NRG Among Companies That Bowed to Pension Fund on Board Diversity

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By Andrea Vittorio

NRG Energy Inc. is among dozens of companies that have added women and minorities to their boards or disclosed more about their directors in the year since New York City Comptroller Scott Stringer started a campaign on diversity.

Stringer, who oversees the city’s $175 billion public pension funds, asked 151 publicly traded companies that the funds invest in to report their directors’ race, gender, and skills. More than 35 companies, including PepsiCo Inc., Honeywell International Inc., and power provider NRG, now provide such disclosures.

NRG, eBay Inc., and close to 50 other companies have changed their board makeup, electing a collective 59 women and minorities as directors since Stringer’s campaign launched in September.

At the launch, “we heard every reason why it couldn’t happen,” Stringer said in a June 27 statement. “Today, less than a year later, we’re already seeing a turning point in boardroom culture, and our momentum for demanding higher board quality, transparency and deeper diversity is only building.”

Another 24 companies, from Intel Corp. to Union Pacific Corp., have said they would include women and minorities in the candidate pool for each board search going forward.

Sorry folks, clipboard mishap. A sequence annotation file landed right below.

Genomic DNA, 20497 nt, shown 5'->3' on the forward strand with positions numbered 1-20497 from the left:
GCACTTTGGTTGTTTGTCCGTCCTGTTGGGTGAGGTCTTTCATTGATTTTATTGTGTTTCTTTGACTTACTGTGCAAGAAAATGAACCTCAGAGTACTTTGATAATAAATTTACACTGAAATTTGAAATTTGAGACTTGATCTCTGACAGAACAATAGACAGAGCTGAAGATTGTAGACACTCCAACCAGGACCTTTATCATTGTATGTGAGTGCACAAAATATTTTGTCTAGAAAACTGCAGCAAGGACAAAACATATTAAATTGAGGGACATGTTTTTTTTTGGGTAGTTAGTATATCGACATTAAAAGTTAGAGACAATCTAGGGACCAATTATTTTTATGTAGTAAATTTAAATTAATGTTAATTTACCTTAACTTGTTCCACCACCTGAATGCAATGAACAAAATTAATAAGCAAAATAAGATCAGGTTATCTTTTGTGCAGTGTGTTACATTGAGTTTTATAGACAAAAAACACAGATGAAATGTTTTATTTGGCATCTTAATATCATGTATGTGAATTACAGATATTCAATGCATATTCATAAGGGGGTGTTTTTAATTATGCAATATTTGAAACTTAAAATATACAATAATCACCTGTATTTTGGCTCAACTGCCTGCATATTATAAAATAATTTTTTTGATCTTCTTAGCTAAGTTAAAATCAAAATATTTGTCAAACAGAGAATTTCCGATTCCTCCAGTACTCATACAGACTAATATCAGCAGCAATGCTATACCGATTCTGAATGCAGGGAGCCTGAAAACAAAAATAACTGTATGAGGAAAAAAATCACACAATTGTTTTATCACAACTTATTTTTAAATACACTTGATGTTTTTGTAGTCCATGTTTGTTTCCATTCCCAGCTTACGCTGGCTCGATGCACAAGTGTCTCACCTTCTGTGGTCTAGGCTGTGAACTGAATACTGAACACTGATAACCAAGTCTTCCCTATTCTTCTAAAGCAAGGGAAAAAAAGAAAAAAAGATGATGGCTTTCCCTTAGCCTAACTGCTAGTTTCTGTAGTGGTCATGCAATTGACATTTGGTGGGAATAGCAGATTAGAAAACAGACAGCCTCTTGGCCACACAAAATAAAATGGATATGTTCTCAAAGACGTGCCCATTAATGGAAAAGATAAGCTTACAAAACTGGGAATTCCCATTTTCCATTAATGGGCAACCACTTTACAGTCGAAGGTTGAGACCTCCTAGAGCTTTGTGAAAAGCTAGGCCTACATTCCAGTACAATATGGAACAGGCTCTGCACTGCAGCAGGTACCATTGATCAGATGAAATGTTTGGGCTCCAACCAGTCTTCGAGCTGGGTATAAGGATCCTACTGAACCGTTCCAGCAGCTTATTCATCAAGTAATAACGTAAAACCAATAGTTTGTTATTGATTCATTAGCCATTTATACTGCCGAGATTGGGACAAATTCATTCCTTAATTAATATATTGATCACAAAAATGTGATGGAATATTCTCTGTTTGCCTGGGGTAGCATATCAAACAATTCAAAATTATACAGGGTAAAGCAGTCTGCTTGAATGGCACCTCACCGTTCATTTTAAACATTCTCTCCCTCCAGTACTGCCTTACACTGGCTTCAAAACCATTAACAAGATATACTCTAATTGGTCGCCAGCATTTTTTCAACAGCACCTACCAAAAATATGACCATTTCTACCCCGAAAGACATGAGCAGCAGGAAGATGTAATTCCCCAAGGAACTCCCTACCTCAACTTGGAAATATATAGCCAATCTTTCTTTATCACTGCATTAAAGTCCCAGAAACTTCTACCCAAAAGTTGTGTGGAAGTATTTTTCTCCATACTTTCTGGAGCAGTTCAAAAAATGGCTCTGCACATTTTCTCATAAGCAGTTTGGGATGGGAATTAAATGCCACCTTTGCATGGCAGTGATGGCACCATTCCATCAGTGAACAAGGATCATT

Record Reply

Stringer isn’t claiming full credit for these company actions, since other shareholders have also been pressuring companies to diversify their mostly male, mostly white boardrooms. But his earlier campaign to give shareholders more of a voice in nominating directors helped open the door to conversations about diversity.

When that campaign began, just six U.S. companies offered shareholders what’s known as proxy access, which lets investors put their own board nominees on a company’s ballot. Today, more than 520 companies have adopted proxy access, including more than 140 of the 151 companies targeted in the comptroller’s latest disclosure drive.

This drive got a record reply, with more than half of the targeted companies responding to his initial invite to talk about board makeup.

Stringer also sent six companies shareholder proposals asking for disclosure on their directors’ diversity. Exxon Mobil Corp. was the only company to push back and tell shareholders to vote against it. The proposal ended up getting 16.5 percent support anyway, according to the oil giant’s tally.

The comptroller withdrew the rest of the proposals after NRG and four other companies agreed to provide more reporting. His office isn’t naming the other companies until his annual review of the company meeting season comes out later this year.

To contact the reporter on this story: Andrea Vittorio in Washington at avittorio@bloomberglaw.com

To contact the editor responsible for this story: Fawn Johnson at fjohnson@bloomberglaw.com

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